Accomplishing small acts that try to build a community is a virtue in itself. Pope Francis highlights the contributions any individual can make to a community in day-to-day life. In the context of the Catholic Church, he sees community not only as something built by a central authority, but by all the members of the church. The Pope highlights the theological value of “belonging to a people” and that “in the history of salvation, God has saved a people”. The work and grace of community make the church holy. The Pope “[sees] the holiness … in the patience of the people of God: a woman who is raising children, a man who works to bring home the bread, the sick, the elderly priests who have so many wounds but have a smile on their faces because they served the Lord, the sisters who work hard and live a hidden sanctity. This is for me the common sanctity.”
How can we achieve “common sanctity”? To me, the answer is service.
All of the examples Francis mentions, though seemingly individual, are about someone serving others—the children need the support of the mother, the family the work of the breadwinner, parishioners the work of priests and nuns. Common sanctity flows from service and community— according to Francis, one does not have to be a priest or have any particular religious affiliation to build it.
As a senior, when I reflect on my time here at Swarthmore, I see moments of both great community and disunity. On average, I think we have fared decently well as a campus community, but it is important that we avoid becoming a forum for exclusively debating the hottest current topics. As fellow students who share a common space, constant debate will tear us apart. Rather, we should all think of the ways of which we can serve each other and other members of the campus community, achieving common sanctity.
At the same time, it is not enough to just pay lip service to the College’s ideas of diversity, inclusion and community—we must actively reflect and ask ourselves what we are doing to fight for these ideals. I believe the Pope’s advice on how to serve the Swarthmore community would be to keep, above an open mind, an open heart to all, and to remember that community builds itself through humble yet magnanimous actions.
Francis’ third piece of advice is on how communities can attract new members or reincorporate members who have left it, so that it can grow. This speaks to the central Christian concepts of forgiveness and understanding. One of the things I appreciate about the Catholic faith is its advocacy on how its community and faith is open to all—the word Catholic itself means “universal”. Francis takes this universality one step further—the Church and all its members should also be charismatic, proselytizing and seek to bring back into communion those who have fallen out of it. The Catholic community should be “the home of all, not a small chapel that can hold only a small group of selected people.” It is the duty of all Catholics, instead, to “proclaim the Gospel in every street corner.”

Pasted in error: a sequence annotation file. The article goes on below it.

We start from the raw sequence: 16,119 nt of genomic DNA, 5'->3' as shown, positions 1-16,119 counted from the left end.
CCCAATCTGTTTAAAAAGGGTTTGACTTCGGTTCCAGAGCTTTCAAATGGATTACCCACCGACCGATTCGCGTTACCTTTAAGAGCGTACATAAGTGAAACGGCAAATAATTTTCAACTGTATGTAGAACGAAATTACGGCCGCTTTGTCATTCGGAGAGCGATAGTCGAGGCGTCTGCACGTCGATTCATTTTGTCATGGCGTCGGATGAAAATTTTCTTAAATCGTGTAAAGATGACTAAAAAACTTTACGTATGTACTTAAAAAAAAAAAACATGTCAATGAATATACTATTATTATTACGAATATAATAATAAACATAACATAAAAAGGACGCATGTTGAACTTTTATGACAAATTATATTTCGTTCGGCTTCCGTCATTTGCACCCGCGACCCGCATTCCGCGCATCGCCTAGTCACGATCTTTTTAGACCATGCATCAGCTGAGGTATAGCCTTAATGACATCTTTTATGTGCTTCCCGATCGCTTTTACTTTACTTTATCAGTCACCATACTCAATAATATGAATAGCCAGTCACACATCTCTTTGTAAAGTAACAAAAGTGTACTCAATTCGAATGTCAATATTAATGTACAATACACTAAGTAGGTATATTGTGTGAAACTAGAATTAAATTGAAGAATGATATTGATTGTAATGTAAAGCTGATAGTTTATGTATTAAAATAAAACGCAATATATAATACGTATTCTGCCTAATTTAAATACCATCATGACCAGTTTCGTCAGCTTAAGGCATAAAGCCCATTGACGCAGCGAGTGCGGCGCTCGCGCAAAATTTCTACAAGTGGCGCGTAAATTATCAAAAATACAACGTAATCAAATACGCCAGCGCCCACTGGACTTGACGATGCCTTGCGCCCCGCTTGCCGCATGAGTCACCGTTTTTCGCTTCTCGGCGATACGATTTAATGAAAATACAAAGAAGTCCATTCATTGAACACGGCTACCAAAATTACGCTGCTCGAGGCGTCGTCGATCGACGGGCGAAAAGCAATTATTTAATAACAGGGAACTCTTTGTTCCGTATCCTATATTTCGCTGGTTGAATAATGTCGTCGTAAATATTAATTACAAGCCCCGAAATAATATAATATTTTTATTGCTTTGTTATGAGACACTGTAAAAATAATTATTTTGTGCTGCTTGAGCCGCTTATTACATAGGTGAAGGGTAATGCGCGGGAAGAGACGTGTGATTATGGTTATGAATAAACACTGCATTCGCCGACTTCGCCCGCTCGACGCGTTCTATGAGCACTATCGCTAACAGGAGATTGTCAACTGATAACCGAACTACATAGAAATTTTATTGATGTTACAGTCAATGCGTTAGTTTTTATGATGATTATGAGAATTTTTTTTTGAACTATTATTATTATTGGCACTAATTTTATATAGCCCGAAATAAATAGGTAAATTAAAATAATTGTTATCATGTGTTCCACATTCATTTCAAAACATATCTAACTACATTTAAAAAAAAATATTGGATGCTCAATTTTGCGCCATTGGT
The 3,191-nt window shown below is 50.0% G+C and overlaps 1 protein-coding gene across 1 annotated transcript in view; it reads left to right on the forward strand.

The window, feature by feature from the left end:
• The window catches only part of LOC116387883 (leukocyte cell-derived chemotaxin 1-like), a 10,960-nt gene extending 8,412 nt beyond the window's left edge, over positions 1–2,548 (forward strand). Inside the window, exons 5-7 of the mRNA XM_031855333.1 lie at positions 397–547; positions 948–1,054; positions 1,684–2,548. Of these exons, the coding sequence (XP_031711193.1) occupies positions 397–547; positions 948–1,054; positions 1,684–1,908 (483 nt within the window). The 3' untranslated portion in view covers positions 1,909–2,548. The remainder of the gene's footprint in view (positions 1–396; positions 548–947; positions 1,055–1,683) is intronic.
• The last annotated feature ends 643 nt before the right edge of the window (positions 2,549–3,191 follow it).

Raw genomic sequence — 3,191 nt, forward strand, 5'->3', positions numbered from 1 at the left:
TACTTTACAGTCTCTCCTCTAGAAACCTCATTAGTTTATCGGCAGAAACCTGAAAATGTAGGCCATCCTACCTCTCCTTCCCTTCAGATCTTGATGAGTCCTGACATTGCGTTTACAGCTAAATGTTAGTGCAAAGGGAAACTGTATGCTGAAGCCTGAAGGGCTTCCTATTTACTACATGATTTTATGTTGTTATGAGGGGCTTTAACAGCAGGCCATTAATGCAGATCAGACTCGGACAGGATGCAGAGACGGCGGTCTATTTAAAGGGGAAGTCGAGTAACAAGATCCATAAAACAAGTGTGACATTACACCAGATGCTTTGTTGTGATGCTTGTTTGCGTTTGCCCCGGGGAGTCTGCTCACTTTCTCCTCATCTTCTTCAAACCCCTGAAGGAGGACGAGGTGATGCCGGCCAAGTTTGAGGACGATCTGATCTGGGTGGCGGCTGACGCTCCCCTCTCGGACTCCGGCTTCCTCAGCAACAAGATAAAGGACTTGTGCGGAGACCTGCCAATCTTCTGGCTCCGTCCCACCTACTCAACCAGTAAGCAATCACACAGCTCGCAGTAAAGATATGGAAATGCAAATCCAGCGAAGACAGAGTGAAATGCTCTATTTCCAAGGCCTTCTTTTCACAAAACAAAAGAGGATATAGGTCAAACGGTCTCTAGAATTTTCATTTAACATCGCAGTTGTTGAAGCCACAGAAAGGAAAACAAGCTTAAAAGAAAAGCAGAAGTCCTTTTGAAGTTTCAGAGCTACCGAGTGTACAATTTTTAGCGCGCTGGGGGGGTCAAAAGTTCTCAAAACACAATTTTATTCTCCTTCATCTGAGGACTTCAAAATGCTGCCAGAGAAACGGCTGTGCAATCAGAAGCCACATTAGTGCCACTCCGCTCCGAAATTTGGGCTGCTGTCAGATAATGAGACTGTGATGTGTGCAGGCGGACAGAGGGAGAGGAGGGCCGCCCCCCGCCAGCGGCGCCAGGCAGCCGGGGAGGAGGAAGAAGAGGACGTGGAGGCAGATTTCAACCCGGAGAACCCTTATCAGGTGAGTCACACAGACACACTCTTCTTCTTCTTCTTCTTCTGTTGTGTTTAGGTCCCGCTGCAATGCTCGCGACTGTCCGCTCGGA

Yet the Gospel and Jesus’s teachings are rich and diverse, and so the aspects of them to be highlighted to new members must be proclaimed using the discernment. “It is not necessary … to speak of [all] the issues all the time”, according to the Pope. Instead, the Pope beckons Catholics to highlight love as the central doctrine of Christianity—all other moral teachings of the Church will follow after this. He uses a metaphor I very much like: “I see the church as a field hospital after battle. It is useless to ask a seriously injured person if he has high cholesterol and about the level of his blood sugars! You have to heal his wounds. Then we can talk about everything else. Heal the wounds, heal the wounds… And you have to start from the ground up.” Within the Church, the wounds are misunderstandings within the community, or of the Church’s its values and teachings. Pope Francis claims that what the Catholic Church has to offer—both its community and its teachings—is important to curing these ailments. Yet the cure is not always easy to accept or to understand, and so the Church must selectively discern which teachings should come first, because they are most pressing or easiest to understand.
How can we grow the Swarthmore community, attracting new members and re-engaging those who no longer believe in the values the college promotes? By following Francis’ road map—let us focus on common ground first, things that we as a campus can for the most part agree on. I believe values of inclusion and consensus-based decision making are strong enough here that all other values that we strive for will have to be pursued through the lens of those. Therefore, if we are to uphold inclusion and consensus-based decision making and focus on them first, we cannot divide our campus or take actions destructive to inclusiveness—we need to get better at treating the wounds of exclusion before we move on to the “blood sugars”.
In the end, the interview left me thinking about how I will build a community grounded in values, based on the advice provided by this very wise man. In my life, I have learned that the only way to grow in my convictions is with others—in the words of John Donne, “no man is an island sufficient unto himself”. Community is really how we achieve a growth in the values that we feel might be important to us—whatever those might be. Change will not take root until we humble ourselves, find a way to provide service to the community and its beliefs, and seek to keep the community united. Pope Francis provides a convenient road map on how to do so, one that many and I are deeming not just applicable to Catholics and Christians, but to everyone.
The full interview with Pope Francis can be read online for free at www.americamagazine.org/pope-interview.
Tony Farias ’14 is a senior Computer Science and Economics major and a great fan of and believer in the Swarthmore community.
academia, Catholic, church, college, community, diversity, faith, forgiveness, grace, healing, humility, John Donne, love, poetry, Pope Francis, Swarthmore College, university